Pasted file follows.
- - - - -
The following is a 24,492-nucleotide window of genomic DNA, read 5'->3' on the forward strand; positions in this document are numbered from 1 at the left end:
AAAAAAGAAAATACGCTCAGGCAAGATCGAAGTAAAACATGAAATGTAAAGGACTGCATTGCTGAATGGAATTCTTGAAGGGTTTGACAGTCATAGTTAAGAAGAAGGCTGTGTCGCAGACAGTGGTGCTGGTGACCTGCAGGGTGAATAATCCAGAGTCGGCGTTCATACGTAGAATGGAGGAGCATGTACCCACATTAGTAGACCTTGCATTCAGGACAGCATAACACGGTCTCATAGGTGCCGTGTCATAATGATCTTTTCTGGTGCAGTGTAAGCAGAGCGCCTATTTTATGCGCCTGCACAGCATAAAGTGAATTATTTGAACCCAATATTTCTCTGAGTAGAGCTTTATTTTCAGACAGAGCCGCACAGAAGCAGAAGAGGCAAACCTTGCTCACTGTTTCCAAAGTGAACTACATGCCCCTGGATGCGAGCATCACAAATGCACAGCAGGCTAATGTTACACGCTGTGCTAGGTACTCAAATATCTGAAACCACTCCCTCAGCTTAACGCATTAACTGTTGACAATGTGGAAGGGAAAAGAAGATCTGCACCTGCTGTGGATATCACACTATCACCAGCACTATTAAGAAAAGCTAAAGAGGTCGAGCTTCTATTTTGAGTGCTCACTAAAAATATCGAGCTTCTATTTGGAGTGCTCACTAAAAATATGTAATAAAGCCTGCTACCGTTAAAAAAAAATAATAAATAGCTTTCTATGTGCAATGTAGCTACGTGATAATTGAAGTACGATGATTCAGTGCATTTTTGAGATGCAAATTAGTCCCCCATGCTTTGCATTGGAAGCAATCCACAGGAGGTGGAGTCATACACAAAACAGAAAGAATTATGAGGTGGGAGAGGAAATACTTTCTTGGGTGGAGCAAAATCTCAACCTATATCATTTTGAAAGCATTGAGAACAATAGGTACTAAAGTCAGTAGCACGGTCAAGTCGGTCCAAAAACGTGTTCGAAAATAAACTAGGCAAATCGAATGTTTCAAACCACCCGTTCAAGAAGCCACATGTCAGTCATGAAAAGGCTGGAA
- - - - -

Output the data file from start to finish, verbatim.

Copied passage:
The following is a 24,492-nucleotide window of genomic DNA, read 5'->3' on the forward strand; positions in this document are numbered from 1 at the left end:
AAAAAAGAAAATACGCTCAGGCAAGATCGAAGTAAAACATGAAATGTAAAGGACTGCATTGCTGAATGGAATTCTTGAAGGGTTTGACAGTCATAGTTAAGAAGAAGGCTGTGTCGCAGACAGTGGTGCTGGTGACCTGCAGGGTGAATAATCCAGAGTCGGCGTTCATACGTAGAATGGAGGAGCATGTACCCACATTAGTAGACCTTGCATTCAGGACAGCATAACACGGTCTCATAGGTGCCGTGTCATAATGATCTTTTCTGGTGCAGTGTAAGCAGAGCGCCTATTTTATGCGCCTGCACAGCATAAAGTGAATTATTTGAACCCAATATTTCTCTGAGTAGAGCTTTATTTTCAGACAGAGCCGCACAGAAGCAGAAGAGGCAAACCTTGCTCACTGTTTCCAAAGTGAACTACATGCCCCTGGATGCGAGCATCACAAATGCACAGCAGGCTAATGTTACACGCTGTGCTAGGTACTCAAATATCTGAAACCACTCCCTCAGCTTAACGCATTAACTGTTGACAATGTGGAAGGGAAAAGAAGATCTGCACCTGCTGTGGATATCACACTATCACCAGCACTATTAAGAAAAGCTAAAGAGGTCGAGCTTCTATTTTGAGTGCTCACTAAAAATATCGAGCTTCTATTTGGAGTGCTCACTAAAAATATGTAATAAAGCCTGCTACCGTTAAAAAAAAATAATAAATAGCTTTCTATGTGCAATGTAGCTACGTGATAATTGAAGTACGATGATTCAGTGCATTTTTGAGATGCAAATTAGTCCCCCATGCTTTGCATTGGAAGCAATCCACAGGAGGTGGAGTCATACACAAAACAGAAAGAATTATGAGGTGGGAGAGGAAATACTTTCTTGGGTGGAGCAAAATCTCAACCTATATCATTTTGAAAGCATTGAGAACAATAGGTACTAAAGTCAGTAGCACGGTCAAGTCGGTCCAAAAACGTGTTCGAAAATAAACTAGGCAAATCGAATGTTTCAAACCACCCGTTCAAGAAGCCACATGTCAGTCATGAAAAGGCTGGAA